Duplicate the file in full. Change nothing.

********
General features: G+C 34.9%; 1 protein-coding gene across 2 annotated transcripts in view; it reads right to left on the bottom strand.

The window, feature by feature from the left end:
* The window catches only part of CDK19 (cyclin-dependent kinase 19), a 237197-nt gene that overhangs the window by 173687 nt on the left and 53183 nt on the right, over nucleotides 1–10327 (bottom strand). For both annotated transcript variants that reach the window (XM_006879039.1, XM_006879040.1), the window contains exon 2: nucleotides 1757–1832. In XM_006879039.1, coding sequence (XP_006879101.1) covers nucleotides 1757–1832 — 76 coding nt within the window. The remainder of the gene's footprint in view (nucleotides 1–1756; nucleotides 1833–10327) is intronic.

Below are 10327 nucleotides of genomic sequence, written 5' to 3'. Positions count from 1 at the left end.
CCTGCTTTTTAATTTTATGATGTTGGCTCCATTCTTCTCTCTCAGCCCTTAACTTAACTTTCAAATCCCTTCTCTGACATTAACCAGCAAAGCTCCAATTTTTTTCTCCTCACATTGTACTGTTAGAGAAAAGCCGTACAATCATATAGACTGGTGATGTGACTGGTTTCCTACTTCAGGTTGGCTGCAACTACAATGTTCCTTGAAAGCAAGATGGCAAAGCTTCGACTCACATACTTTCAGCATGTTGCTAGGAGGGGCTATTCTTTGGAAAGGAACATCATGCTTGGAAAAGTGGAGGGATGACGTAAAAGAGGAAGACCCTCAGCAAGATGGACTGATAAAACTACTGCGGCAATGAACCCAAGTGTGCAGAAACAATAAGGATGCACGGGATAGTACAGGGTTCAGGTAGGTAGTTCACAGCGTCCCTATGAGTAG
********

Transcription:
General features: G+C 34.9%; 1 protein-coding gene across 2 annotated transcripts in view; it reads right to left on the bottom strand.

The window, feature by feature from the left end:
* The window catches only part of CDK19 (cyclin-dependent kinase 19), a 237197-nt gene that overhangs the window by 173687 nt on the left and 53183 nt on the right, over nucleotides 1–10327 (bottom strand). For both annotated transcript variants that reach the window (XM_006879039.1, XM_006879040.1), the window contains exon 2: nucleotides 1757–1832. In XM_006879039.1, coding sequence (XP_006879101.1) covers nucleotides 1757–1832 — 76 coding nt within the window. The remainder of the gene's footprint in view (nucleotides 1–1756; nucleotides 1833–10327) is intronic.

Below are 10327 nucleotides of genomic sequence, written 5' to 3'. Positions count from 1 at the left end.
CCTGCTTTTTAATTTTATGATGTTGGCTCCATTCTTCTCTCTCAGCCCTTAACTTAACTTTCAAATCCCTTCTCTGACATTAACCAGCAAAGCTCCAATTTTTTTCTCCTCACATTGTACTGTTAGAGAAAAGCCGTACAATCATATAGACTGGTGATGTGACTGGTTTCCTACTTCAGGTTGGCTGCAACTACAATGTTCCTTGAAAGCAAGATGGCAAAGCTTCGACTCACATACTTTCAGCATGTTGCTAGGAGGGGCTATTCTTTGGAAAGGAACATCATGCTTGGAAAAGTGGAGGGATGACGTAAAAGAGGAAGACCCTCAGCAAGATGGACTGATAAAACTACTGCGGCAATGAACCCAAGTGTGCAGAAACAATAAGGATGCACGGGATAGTACAGGGTTCAGGTAGGTAGTTCACAGCGTCCCTATGAGTAG